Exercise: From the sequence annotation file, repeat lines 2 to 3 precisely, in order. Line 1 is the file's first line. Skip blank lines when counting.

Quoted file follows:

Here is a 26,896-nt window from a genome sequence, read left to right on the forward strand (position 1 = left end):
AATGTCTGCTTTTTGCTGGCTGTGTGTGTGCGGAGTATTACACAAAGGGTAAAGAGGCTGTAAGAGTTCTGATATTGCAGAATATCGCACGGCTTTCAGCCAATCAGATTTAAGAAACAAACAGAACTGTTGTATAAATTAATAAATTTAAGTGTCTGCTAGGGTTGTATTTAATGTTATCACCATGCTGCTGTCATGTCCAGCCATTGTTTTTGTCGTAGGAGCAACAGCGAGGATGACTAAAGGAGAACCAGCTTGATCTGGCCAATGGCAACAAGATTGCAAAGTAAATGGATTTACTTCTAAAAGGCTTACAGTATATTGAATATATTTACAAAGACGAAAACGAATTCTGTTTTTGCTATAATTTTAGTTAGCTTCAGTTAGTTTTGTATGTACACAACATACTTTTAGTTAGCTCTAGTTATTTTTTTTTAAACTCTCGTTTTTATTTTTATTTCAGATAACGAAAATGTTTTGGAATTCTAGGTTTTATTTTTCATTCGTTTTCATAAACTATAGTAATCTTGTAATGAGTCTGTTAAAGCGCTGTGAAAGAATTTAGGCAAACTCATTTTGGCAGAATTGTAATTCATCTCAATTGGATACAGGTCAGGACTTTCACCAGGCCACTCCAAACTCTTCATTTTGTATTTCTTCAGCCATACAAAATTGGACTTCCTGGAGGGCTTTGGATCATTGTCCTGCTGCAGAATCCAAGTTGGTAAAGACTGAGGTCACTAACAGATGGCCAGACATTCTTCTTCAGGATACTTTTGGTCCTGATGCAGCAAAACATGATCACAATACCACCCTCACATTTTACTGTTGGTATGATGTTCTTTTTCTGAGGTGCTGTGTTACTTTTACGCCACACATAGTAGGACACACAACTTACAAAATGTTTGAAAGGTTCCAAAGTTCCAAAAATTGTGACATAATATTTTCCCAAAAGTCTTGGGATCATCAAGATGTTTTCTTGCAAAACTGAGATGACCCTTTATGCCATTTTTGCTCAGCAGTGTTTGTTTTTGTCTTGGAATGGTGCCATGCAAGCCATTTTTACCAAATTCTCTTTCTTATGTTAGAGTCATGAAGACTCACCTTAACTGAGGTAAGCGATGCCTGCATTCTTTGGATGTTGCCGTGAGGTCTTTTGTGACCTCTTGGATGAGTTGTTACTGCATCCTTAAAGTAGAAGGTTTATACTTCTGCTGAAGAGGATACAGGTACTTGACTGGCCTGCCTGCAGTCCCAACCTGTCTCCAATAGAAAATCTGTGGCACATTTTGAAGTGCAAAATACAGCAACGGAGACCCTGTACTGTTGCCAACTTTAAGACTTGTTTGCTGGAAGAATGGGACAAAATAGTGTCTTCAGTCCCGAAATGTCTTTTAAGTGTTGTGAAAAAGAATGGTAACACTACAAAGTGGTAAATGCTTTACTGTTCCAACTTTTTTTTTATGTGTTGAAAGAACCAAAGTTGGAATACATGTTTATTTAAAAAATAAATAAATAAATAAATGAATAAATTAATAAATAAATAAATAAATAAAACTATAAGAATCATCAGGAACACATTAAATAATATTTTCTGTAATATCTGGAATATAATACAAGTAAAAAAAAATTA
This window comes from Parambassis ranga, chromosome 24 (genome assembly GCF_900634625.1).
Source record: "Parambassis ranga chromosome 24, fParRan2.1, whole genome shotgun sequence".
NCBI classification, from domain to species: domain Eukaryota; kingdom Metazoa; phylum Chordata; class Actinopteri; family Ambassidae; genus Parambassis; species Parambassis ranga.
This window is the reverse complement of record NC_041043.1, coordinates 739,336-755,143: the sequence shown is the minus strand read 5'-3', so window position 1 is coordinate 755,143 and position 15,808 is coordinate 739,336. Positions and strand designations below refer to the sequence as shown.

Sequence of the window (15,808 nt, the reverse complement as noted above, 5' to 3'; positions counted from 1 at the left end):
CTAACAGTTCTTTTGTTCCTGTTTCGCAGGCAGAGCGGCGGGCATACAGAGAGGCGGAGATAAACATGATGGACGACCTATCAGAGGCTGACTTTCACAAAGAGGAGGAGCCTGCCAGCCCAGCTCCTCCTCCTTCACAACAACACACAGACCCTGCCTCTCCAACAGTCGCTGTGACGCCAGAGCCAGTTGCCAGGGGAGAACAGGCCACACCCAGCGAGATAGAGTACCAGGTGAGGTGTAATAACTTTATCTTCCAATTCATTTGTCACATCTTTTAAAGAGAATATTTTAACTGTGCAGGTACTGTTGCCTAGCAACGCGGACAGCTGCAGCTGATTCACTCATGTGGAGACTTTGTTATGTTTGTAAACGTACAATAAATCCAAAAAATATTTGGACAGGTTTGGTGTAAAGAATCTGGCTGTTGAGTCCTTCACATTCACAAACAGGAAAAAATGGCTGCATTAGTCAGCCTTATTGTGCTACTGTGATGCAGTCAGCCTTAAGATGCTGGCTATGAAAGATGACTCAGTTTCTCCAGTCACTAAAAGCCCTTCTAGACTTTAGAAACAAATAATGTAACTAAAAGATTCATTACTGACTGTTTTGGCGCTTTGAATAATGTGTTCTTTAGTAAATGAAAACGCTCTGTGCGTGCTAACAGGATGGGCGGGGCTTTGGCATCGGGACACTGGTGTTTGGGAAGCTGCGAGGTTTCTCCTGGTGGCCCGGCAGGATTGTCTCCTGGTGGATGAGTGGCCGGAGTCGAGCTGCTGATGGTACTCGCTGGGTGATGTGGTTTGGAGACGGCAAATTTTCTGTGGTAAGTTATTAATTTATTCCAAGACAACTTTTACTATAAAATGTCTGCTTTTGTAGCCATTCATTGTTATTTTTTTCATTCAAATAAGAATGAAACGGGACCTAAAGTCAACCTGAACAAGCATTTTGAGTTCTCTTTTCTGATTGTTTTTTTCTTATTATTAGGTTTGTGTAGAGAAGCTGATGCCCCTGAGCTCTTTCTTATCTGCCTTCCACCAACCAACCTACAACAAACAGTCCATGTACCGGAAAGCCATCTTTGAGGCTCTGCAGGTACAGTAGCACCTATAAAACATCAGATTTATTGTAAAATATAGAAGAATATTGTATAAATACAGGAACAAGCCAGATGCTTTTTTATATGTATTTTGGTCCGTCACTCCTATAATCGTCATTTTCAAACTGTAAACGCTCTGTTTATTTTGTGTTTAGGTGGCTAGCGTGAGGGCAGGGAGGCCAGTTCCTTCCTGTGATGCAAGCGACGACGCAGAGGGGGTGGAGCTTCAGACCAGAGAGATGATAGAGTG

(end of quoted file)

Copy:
AATGTCTGCTTTTTGCTGGCTGTGTGTGTGCGGAGTATTACACAAAGGGTAAAGAGGCTGTAAGAGTTCTGATATTGCAGAATATCGCACGGCTTTCAGCCAATCAGATTTAAGAAACAAACAGAACTGTTGTATAAATTAATAAATTTAAGTGTCTGCTAGGGTTGTATTTAATGTTATCACCATGCTGCTGTCATGTCCAGCCATTGTTTTTGTCGTAGGAGCAACAGCGAGGATGACTAAAGGAGAACCAGCTTGATCTGGCCAATGGCAACAAGATTGCAAAGTAAATGGATTTACTTCTAAAAGGCTTACAGTATATTGAATATATTTACAAAGACGAAAACGAATTCTGTTTTTGCTATAATTTTAGTTAGCTTCAGTTAGTTTTGTATGTACACAACATACTTTTAGTTAGCTCTAGTTATTTTTTTTTAAACTCTCGTTTTTATTTTTATTTCAGATAACGAAAATGTTTTGGAATTCTAGGTTTTATTTTTCATTCGTTTTCATAAACTATAGTAATCTTGTAATGAGTCTGTTAAAGCGCTGTGAAAGAATTTAGGCAAACTCATTTTGGCAGAATTGTAATTCATCTCAATTGGATACAGGTCAGGACTTTCACCAGGCCACTCCAAACTCTTCATTTTGTATTTCTTCAGCCATACAAAATTGGACTTCCTGGAGGGCTTTGGATCATTGTCCTGCTGCAGAATCCAAGTTGGTAAAGACTGAGGTCACTAACAGATGGCCAGACATTCTTCTTCAGGATACTTTTGGTCCTGATGCAGCAAAACATGATCACAATACCACCCTCACATTTTACTGTTGGTATGATGTTCTTTTTCTGAGGTGCTGTGTTACTTTTACGCCACACATAGTAGGACACACAACTTACAAAATGTTTGAAAGGTTCCAAAGTTCCAAAAATTGTGACATAATATTTTCCCAAAAGTCTTGGGATCATCAAGATGTTTTCTTGCAAAACTGAGATGACCCTTTATGCCATTTTTGCTCAGCAGTGTTTGTTTTTGTCTTGGAATGGTGCCATGCAAGCCATTTTTACCAAATTCTCTTTCTTATGTTAGAGTCATGAAGACTCACCTTAACTGAGGTAAGCGATGCCTGCATTCTTTGGATGTTGCCGTGAGGTCTTTTGTGACCTCTTGGATGAGTTGTTACTGCATCCTTAAAGTAGAAGGTTTATACTTCTGCTGAAGAGGATACAGGTACTTGACTGGCCTGCCTGCAGTCCCAACCTGTCTCCAATAGAAAATCTGTGGCACATTTTGAAGTGCAAAATACAGCAACGGAGACCCTGTACTGTTGCCAACTTTAAGACTTGTTTGCTGGAAGAATGGGACAAAATAGTGTCTTCAGTCCCGAAATGTCTTTTAAGTGTTGTGAAAAAGAATGGTAACACTACAAAGTGGTAAATGCTTTACTGTTCCAACTTTTTTTTTATGTGTTGAAAGAACCAAAGTTGGAATACATGTTTATTTAAAAAATAAATAAATAAATAAATGAATAAATTAATAAATAAATAAATAAATAAAACTATAAGAATCATCAGGAACACATTAAATAATATTTTCTGTAATATCTGGAATATAATACAAGTAAAAAAAAATTA
This window comes from Parambassis ranga, chromosome 24 (genome assembly GCF_900634625.1).